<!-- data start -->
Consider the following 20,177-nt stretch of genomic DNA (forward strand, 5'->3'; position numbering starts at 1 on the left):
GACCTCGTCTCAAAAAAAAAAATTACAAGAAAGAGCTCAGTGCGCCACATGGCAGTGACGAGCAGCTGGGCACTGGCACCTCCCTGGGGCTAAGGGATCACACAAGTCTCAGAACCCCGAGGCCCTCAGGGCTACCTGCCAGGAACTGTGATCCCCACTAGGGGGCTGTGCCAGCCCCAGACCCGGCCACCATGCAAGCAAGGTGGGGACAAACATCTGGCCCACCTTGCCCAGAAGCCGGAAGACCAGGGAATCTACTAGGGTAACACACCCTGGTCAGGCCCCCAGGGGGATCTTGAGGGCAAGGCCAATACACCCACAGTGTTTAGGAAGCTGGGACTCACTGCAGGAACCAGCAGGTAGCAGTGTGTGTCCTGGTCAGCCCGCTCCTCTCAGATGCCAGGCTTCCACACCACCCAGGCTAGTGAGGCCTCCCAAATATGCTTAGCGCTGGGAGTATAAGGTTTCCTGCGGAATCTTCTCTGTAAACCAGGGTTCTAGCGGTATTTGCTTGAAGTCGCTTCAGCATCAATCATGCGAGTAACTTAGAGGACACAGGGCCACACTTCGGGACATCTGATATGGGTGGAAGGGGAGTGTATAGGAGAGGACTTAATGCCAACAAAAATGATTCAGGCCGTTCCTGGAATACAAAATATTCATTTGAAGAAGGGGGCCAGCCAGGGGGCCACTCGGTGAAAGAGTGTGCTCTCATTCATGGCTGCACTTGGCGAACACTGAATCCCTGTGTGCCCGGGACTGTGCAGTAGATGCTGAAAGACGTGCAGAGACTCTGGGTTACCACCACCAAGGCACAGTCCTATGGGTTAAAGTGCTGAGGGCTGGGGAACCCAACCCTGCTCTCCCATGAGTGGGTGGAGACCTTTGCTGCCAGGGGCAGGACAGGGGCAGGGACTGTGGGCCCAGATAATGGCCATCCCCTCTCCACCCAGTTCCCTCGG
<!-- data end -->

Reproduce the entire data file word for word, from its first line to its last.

Consider the following 20,177-nt stretch of genomic DNA (forward strand, 5'->3'; position numbering starts at 1 on the left):
GACCTCGTCTCAAAAAAAAAAATTACAAGAAAGAGCTCAGTGCGCCACATGGCAGTGACGAGCAGCTGGGCACTGGCACCTCCCTGGGGCTAAGGGATCACACAAGTCTCAGAACCCCGAGGCCCTCAGGGCTACCTGCCAGGAACTGTGATCCCCACTAGGGGGCTGTGCCAGCCCCAGACCCGGCCACCATGCAAGCAAGGTGGGGACAAACATCTGGCCCACCTTGCCCAGAAGCCGGAAGACCAGGGAATCTACTAGGGTAACACACCCTGGTCAGGCCCCCAGGGGGATCTTGAGGGCAAGGCCAATACACCCACAGTGTTTAGGAAGCTGGGACTCACTGCAGGAACCAGCAGGTAGCAGTGTGTGTCCTGGTCAGCCCGCTCCTCTCAGATGCCAGGCTTCCACACCACCCAGGCTAGTGAGGCCTCCCAAATATGCTTAGCGCTGGGAGTATAAGGTTTCCTGCGGAATCTTCTCTGTAAACCAGGGTTCTAGCGGTATTTGCTTGAAGTCGCTTCAGCATCAATCATGCGAGTAACTTAGAGGACACAGGGCCACACTTCGGGACATCTGATATGGGTGGAAGGGGAGTGTATAGGAGAGGACTTAATGCCAACAAAAATGATTCAGGCCGTTCCTGGAATACAAAATATTCATTTGAAGAAGGGGGCCAGCCAGGGGGCCACTCGGTGAAAGAGTGTGCTCTCATTCATGGCTGCACTTGGCGAACACTGAATCCCTGTGTGCCCGGGACTGTGCAGTAGATGCTGAAAGACGTGCAGAGACTCTGGGTTACCACCACCAAGGCACAGTCCTATGGGTTAAAGTGCTGAGGGCTGGGGAACCCAACCCTGCTCTCCCATGAGTGGGTGGAGACCTTTGCTGCCAGGGGCAGGACAGGGGCAGGGACTGTGGGCCCAGATAATGGCCATCCCCTCTCCACCCAGTTCCCTCGG